For Iku Nwosu, a Black medical student at Queen’s, sitting in dermatology lectures, and watching slide after slide of skin conditions presented on mostly white skin tones, has been frustrating.
“To me, it implies the university is complicit with sending out a cohort of medical students, future physicians, who don’t know what things look like in a large portion of the population. I thought this was really dangerous.”
Similarly, Shakira Brathwaite has also felt disappointed and frustrated with the lack of diversity in teaching resources. While she was on a dermatology placement outside of Kingston, she says she was excited to see patients who looked like her, with Black skin, but at the same time, she felt unprepared to manage their cases, because she had not learned to recognize the severity of certain conditions in skin of color.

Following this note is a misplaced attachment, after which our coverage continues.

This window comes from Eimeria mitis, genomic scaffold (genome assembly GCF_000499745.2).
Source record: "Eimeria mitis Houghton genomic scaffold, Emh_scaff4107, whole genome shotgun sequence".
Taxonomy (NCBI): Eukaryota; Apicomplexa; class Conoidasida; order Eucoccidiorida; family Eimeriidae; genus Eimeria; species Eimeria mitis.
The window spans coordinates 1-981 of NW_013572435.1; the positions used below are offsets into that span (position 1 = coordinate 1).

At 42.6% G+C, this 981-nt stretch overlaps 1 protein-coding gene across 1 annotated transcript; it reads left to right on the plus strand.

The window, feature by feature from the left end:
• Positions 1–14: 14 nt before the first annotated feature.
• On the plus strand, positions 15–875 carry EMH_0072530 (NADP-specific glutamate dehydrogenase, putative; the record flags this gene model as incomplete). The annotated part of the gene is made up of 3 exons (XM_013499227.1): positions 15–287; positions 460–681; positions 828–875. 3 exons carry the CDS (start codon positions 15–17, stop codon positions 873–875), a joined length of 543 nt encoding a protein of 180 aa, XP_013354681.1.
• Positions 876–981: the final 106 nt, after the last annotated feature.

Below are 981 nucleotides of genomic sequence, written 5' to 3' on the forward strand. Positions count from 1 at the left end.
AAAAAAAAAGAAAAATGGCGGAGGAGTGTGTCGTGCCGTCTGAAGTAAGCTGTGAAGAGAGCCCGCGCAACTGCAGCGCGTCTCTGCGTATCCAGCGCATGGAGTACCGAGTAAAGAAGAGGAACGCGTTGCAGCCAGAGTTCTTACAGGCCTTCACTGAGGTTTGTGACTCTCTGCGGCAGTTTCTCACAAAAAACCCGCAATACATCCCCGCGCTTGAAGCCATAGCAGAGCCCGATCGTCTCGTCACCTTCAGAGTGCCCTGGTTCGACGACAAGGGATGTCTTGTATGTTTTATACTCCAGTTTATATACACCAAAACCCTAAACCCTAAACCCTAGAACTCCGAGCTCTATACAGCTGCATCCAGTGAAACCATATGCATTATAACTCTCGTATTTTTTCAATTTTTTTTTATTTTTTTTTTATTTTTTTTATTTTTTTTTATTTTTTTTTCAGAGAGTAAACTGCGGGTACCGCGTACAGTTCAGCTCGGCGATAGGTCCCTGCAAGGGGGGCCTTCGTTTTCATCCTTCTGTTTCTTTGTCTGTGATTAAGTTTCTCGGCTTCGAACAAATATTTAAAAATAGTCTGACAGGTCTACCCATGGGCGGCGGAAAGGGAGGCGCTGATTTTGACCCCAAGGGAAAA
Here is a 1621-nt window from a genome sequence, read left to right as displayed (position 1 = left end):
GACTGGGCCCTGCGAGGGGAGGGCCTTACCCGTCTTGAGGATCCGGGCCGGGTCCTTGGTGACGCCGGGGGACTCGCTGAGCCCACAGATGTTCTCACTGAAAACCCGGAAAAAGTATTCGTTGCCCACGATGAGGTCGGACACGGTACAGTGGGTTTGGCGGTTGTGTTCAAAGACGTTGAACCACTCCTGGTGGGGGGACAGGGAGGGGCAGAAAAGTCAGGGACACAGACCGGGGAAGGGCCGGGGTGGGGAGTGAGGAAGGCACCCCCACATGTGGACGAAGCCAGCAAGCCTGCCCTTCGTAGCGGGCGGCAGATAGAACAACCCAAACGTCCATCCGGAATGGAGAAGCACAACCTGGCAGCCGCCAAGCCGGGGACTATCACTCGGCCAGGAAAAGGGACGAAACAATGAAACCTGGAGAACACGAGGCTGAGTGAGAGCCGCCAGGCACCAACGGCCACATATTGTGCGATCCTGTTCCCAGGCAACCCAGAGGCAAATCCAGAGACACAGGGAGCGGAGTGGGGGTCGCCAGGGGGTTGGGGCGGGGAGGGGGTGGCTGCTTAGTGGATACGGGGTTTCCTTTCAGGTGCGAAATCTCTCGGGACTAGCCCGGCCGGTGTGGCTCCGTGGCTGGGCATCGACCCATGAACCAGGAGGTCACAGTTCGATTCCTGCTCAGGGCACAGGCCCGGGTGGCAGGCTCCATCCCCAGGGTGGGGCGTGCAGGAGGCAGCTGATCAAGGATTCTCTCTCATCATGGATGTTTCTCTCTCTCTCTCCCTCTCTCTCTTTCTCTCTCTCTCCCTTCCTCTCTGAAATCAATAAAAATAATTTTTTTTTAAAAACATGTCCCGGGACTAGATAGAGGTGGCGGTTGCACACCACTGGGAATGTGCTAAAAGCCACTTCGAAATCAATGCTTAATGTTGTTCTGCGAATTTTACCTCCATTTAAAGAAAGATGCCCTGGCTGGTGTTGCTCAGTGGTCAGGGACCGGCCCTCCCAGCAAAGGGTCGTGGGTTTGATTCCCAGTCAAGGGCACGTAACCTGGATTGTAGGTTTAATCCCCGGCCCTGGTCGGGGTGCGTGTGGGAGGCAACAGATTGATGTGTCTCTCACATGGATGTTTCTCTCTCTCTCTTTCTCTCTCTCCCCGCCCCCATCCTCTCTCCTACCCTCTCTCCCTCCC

Click here to read the full story of how Queen’s University students advocate for the use of VisualDx to improve racial representation in medical education.